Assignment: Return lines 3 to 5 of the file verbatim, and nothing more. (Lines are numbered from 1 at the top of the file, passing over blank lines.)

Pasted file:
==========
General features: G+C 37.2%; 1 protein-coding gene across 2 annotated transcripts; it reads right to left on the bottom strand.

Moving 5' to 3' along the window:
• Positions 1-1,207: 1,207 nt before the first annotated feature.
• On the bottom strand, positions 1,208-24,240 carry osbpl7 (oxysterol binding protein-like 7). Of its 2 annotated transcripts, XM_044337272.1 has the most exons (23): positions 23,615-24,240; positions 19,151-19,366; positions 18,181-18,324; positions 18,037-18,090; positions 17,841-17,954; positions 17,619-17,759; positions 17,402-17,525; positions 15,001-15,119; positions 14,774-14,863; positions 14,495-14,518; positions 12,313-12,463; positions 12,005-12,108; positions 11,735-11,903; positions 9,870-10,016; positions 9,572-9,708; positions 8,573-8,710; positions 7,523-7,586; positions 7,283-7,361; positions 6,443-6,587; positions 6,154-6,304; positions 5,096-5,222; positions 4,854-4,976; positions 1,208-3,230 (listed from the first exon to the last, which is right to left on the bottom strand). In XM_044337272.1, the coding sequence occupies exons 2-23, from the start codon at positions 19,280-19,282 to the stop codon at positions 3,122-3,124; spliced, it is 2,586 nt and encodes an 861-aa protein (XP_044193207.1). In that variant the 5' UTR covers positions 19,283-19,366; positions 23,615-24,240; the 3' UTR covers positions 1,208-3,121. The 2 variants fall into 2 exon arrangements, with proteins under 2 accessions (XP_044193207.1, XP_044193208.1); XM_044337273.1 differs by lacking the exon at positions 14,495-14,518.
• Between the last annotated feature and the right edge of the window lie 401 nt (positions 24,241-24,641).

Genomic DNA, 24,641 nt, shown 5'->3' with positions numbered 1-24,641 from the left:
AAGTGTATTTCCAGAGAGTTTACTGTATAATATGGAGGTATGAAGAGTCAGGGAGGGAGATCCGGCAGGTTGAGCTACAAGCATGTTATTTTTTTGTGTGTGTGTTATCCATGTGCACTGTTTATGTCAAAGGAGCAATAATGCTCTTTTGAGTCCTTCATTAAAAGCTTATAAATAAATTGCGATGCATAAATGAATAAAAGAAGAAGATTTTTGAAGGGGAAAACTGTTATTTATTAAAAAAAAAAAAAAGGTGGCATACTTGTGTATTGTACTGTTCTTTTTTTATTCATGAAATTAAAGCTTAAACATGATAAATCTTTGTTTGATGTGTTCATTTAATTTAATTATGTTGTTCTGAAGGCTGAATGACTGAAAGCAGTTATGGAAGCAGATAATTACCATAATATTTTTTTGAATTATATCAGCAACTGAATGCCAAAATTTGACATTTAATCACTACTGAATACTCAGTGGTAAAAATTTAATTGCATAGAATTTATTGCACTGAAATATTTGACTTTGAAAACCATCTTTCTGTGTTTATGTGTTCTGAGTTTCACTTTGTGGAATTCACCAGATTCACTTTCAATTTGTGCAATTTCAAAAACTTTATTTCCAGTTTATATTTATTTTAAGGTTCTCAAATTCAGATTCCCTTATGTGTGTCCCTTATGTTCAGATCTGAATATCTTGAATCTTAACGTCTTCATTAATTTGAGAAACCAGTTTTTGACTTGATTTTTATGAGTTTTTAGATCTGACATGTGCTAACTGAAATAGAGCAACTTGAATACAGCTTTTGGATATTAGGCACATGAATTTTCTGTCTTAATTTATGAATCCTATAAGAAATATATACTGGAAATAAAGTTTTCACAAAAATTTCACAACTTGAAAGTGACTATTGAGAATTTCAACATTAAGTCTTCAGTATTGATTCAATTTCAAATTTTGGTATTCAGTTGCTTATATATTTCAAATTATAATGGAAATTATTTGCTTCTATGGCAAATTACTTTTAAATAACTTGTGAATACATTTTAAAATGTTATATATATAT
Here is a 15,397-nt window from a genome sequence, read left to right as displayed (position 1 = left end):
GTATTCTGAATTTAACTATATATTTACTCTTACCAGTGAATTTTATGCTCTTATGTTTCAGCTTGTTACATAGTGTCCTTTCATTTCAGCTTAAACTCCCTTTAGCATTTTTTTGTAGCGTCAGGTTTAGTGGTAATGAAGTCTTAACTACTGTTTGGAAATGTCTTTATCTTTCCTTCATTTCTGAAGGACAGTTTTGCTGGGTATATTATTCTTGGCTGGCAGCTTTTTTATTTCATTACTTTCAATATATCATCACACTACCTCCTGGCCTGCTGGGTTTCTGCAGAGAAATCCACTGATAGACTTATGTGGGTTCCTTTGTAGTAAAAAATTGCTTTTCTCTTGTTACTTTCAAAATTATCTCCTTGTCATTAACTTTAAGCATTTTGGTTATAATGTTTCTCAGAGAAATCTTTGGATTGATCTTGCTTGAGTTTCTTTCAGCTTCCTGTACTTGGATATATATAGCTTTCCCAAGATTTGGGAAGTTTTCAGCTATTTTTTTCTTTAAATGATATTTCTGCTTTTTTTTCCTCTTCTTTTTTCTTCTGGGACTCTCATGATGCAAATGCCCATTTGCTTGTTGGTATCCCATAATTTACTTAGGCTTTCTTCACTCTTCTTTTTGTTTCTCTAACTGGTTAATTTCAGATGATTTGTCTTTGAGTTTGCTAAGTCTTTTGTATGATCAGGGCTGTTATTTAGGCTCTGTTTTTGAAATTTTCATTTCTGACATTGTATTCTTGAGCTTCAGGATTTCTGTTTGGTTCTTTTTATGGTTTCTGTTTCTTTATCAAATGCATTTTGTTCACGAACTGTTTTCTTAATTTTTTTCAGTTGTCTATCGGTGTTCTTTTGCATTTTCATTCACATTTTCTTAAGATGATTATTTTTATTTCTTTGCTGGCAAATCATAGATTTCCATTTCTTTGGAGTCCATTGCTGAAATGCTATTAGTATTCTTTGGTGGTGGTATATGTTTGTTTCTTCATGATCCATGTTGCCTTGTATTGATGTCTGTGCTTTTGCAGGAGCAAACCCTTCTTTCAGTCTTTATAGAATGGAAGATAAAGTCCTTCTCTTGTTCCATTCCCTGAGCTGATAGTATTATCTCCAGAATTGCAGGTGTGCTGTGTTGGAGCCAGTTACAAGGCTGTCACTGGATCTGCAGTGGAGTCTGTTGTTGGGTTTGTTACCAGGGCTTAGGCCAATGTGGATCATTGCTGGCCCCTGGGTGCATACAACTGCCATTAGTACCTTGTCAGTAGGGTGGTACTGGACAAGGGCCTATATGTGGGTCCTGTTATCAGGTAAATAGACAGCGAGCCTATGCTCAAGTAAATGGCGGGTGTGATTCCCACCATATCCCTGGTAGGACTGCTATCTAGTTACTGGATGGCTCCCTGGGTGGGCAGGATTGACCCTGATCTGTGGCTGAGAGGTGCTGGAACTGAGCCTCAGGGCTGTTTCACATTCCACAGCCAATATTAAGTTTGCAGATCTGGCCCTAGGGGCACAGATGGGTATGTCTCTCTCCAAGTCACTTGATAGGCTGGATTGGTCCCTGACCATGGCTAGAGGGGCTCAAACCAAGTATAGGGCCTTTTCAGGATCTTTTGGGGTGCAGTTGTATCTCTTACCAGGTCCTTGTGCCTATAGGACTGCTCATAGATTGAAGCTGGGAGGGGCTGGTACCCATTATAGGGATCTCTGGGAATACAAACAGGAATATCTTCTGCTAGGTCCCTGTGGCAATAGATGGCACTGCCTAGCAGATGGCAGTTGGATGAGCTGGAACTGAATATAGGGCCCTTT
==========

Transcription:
• Positions 1-1,207: 1,207 nt before the first annotated feature.
• On the bottom strand, positions 1,208-24,240 carry osbpl7 (oxysterol binding protein-like 7). Of its 2 annotated transcripts, XM_044337272.1 has the most exons (23): positions 23,615-24,240; positions 19,151-19,366; positions 18,181-18,324; positions 18,037-18,090; positions 17,841-17,954; positions 17,619-17,759; positions 17,402-17,525; positions 15,001-15,119; positions 14,774-14,863; positions 14,495-14,518; positions 12,313-12,463; positions 12,005-12,108; positions 11,735-11,903; positions 9,870-10,016; positions 9,572-9,708; positions 8,573-8,710; positions 7,523-7,586; positions 7,283-7,361; positions 6,443-6,587; positions 6,154-6,304; positions 5,096-5,222; positions 4,854-4,976; positions 1,208-3,230 (listed from the first exon to the last, which is right to left on the bottom strand). In XM_044337272.1, the coding sequence occupies exons 2-23, from the start codon at positions 19,280-19,282 to the stop codon at positions 3,122-3,124; spliced, it is 2,586 nt and encodes an 861-aa protein (XP_044193207.1). In that variant the 5' UTR covers positions 19,283-19,366; positions 23,615-24,240; the 3' UTR covers positions 1,208-3,121. The 2 variants fall into 2 exon arrangements, with proteins under 2 accessions (XP_044193207.1, XP_044193208.1); XM_044337273.1 differs by lacking the exon at positions 14,495-14,518.
• Between the last annotated feature and the right edge of the window lie 401 nt (positions 24,241-24,641).